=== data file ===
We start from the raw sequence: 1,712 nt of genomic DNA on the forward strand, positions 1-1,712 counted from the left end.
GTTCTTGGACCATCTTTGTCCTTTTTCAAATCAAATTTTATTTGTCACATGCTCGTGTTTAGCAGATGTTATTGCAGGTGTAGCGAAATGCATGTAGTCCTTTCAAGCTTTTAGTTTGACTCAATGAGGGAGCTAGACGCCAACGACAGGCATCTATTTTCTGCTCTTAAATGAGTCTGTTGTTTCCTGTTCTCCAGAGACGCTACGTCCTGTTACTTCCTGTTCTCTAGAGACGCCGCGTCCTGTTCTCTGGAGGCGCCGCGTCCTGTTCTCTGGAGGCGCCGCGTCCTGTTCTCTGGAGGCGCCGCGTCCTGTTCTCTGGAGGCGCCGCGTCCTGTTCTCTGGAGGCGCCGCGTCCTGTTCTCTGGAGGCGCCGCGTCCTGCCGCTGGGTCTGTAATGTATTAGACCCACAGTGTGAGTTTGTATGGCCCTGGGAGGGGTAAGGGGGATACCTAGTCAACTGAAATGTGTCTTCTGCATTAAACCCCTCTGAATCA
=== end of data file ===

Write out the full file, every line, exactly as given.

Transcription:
We start from the raw sequence: 1,712 nt of genomic DNA on the forward strand, positions 1-1,712 counted from the left end.
GTTCTTGGACCATCTTTGTCCTTTTTCAAATCAAATTTTATTTGTCACATGCTCGTGTTTAGCAGATGTTATTGCAGGTGTAGCGAAATGCATGTAGTCCTTTCAAGCTTTTAGTTTGACTCAATGAGGGAGCTAGACGCCAACGACAGGCATCTATTTTCTGCTCTTAAATGAGTCTGTTGTTTCCTGTTCTCCAGAGACGCTACGTCCTGTTACTTCCTGTTCTCTAGAGACGCCGCGTCCTGTTCTCTGGAGGCGCCGCGTCCTGTTCTCTGGAGGCGCCGCGTCCTGTTCTCTGGAGGCGCCGCGTCCTGTTCTCTGGAGGCGCCGCGTCCTGTTCTCTGGAGGCGCCGCGTCCTGTTCTCTGGAGGCGCCGCGTCCTGCCGCTGGGTCTGTAATGTATTAGACCCACAGTGTGAGTTTGTATGGCCCTGGGAGGGGTAAGGGGGATACCTAGTCAACTGAAATGTGTCTTCTGCATTAAACCCCTCTGAATCA